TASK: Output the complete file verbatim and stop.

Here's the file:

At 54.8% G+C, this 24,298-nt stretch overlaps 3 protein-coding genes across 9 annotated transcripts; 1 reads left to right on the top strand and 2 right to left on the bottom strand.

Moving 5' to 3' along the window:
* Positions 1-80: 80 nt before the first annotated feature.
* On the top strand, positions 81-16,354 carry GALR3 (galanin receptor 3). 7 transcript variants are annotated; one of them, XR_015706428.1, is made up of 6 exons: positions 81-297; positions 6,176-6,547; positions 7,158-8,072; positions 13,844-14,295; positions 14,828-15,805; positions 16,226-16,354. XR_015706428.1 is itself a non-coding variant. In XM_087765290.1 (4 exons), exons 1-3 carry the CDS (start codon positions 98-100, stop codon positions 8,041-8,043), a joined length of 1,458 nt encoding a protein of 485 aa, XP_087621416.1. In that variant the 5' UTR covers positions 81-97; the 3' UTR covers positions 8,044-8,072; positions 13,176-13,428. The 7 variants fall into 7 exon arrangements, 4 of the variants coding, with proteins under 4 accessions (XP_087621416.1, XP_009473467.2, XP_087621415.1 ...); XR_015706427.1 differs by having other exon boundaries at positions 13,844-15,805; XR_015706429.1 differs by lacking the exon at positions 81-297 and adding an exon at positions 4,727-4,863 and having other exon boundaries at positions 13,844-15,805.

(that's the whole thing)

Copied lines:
At 54.8% G+C, this 24,298-nt stretch overlaps 3 protein-coding genes across 9 annotated transcripts; 1 reads left to right on the top strand and 2 right to left on the bottom strand.

Moving 5' to 3' along the window:
* Positions 1-80: 80 nt before the first annotated feature.
* On the top strand, positions 81-16,354 carry GALR3 (galanin receptor 3). 7 transcript variants are annotated; one of them, XR_015706428.1, is made up of 6 exons: positions 81-297; positions 6,176-6,547; positions 7,158-8,072; positions 13,844-14,295; positions 14,828-15,805; positions 16,226-16,354. XR_015706428.1 is itself a non-coding variant. In XM_087765290.1 (4 exons), exons 1-3 carry the CDS (start codon positions 98-100, stop codon positions 8,041-8,043), a joined length of 1,458 nt encoding a protein of 485 aa, XP_087621416.1. In that variant the 5' UTR covers positions 81-97; the 3' UTR covers positions 8,044-8,072; positions 13,176-13,428. The 7 variants fall into 7 exon arrangements, 4 of the variants coding, with proteins under 4 accessions (XP_087621416.1, XP_009473467.2, XP_087621415.1 ...); XR_015706427.1 differs by having other exon boundaries at positions 13,844-15,805; XR_015706429.1 differs by lacking the exon at positions 81-297 and adding an exon at positions 4,727-4,863 and having other exon boundaries at positions 13,844-15,805.